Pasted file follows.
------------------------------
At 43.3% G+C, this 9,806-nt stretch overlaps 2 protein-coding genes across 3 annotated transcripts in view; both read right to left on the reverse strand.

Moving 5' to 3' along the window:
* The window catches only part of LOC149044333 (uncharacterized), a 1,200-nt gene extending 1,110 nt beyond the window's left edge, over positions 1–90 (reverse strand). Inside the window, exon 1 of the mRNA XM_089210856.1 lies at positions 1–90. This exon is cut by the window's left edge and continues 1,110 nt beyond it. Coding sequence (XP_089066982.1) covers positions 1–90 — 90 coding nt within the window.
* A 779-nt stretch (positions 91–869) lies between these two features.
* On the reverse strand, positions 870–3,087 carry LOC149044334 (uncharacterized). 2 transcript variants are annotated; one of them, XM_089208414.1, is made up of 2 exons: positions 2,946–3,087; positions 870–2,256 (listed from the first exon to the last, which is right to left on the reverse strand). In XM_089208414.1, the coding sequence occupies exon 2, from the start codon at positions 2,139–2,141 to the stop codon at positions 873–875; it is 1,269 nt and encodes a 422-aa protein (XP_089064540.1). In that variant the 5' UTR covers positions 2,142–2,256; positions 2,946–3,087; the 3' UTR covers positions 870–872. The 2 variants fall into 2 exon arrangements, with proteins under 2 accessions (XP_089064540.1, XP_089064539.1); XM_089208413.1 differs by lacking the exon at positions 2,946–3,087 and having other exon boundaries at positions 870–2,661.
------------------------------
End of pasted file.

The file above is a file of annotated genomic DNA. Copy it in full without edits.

At 43.3% G+C, this 9,806-nt stretch overlaps 2 protein-coding genes across 3 annotated transcripts in view; both read right to left on the reverse strand.

Moving 5' to 3' along the window:
* The window catches only part of LOC149044333 (uncharacterized), a 1,200-nt gene extending 1,110 nt beyond the window's left edge, over positions 1–90 (reverse strand). Inside the window, exon 1 of the mRNA XM_089210856.1 lies at positions 1–90. This exon is cut by the window's left edge and continues 1,110 nt beyond it. Coding sequence (XP_089066982.1) covers positions 1–90 — 90 coding nt within the window.
* A 779-nt stretch (positions 91–869) lies between these two features.
* On the reverse strand, positions 870–3,087 carry LOC149044334 (uncharacterized). 2 transcript variants are annotated; one of them, XM_089208414.1, is made up of 2 exons: positions 2,946–3,087; positions 870–2,256 (listed from the first exon to the last, which is right to left on the reverse strand). In XM_089208414.1, the coding sequence occupies exon 2, from the start codon at positions 2,139–2,141 to the stop codon at positions 873–875; it is 1,269 nt and encodes a 422-aa protein (XP_089064540.1). In that variant the 5' UTR covers positions 2,142–2,256; positions 2,946–3,087; the 3' UTR covers positions 870–872. The 2 variants fall into 2 exon arrangements, with proteins under 2 accessions (XP_089064540.1, XP_089064539.1); XM_089208413.1 differs by lacking the exon at positions 2,946–3,087 and having other exon boundaries at positions 870–2,661.